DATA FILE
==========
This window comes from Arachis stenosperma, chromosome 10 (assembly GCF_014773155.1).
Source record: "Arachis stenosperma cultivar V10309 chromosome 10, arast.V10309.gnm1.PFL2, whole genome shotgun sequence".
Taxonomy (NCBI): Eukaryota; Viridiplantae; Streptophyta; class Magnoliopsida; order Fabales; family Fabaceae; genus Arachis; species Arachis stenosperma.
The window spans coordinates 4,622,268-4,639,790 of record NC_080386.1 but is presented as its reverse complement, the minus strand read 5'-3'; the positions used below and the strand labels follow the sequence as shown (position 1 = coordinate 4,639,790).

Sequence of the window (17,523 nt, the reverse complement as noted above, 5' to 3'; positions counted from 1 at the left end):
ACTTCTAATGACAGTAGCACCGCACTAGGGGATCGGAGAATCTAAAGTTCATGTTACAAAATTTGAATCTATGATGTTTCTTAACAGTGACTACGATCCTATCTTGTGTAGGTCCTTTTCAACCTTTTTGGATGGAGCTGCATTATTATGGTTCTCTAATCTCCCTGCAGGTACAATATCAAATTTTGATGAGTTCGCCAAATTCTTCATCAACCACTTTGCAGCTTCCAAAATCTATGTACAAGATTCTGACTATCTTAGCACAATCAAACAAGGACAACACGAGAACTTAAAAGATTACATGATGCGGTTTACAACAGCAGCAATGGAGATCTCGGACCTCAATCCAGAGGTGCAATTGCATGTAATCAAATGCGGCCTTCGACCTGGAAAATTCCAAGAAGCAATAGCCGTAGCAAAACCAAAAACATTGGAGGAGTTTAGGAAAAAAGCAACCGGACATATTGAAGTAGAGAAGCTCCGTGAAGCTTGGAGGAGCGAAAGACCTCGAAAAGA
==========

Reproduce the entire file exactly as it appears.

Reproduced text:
This window comes from Arachis stenosperma, chromosome 10 (assembly GCF_014773155.1).
Source record: "Arachis stenosperma cultivar V10309 chromosome 10, arast.V10309.gnm1.PFL2, whole genome shotgun sequence".
Taxonomy (NCBI): Eukaryota; Viridiplantae; Streptophyta; class Magnoliopsida; order Fabales; family Fabaceae; genus Arachis; species Arachis stenosperma.
The window spans coordinates 4,622,268-4,639,790 of record NC_080386.1 but is presented as its reverse complement, the minus strand read 5'-3'; the positions used below and the strand labels follow the sequence as shown (position 1 = coordinate 4,639,790).

Sequence of the window (17,523 nt, the reverse complement as noted above, 5' to 3'; positions counted from 1 at the left end):
ACTTCTAATGACAGTAGCACCGCACTAGGGGATCGGAGAATCTAAAGTTCATGTTACAAAATTTGAATCTATGATGTTTCTTAACAGTGACTACGATCCTATCTTGTGTAGGTCCTTTTCAACCTTTTTGGATGGAGCTGCATTATTATGGTTCTCTAATCTCCCTGCAGGTACAATATCAAATTTTGATGAGTTCGCCAAATTCTTCATCAACCACTTTGCAGCTTCCAAAATCTATGTACAAGATTCTGACTATCTTAGCACAATCAAACAAGGACAACACGAGAACTTAAAAGATTACATGATGCGGTTTACAACAGCAGCAATGGAGATCTCGGACCTCAATCCAGAGGTGCAATTGCATGTAATCAAATGCGGCCTTCGACCTGGAAAATTCCAAGAAGCAATAGCCGTAGCAAAACCAAAAACATTGGAGGAGTTTAGGAAAAAAGCAACCGGACATATTGAAGTAGAGAAGCTCCGTGAAGCTTGGAGGAGCGAAAGACCTCGAAAAGA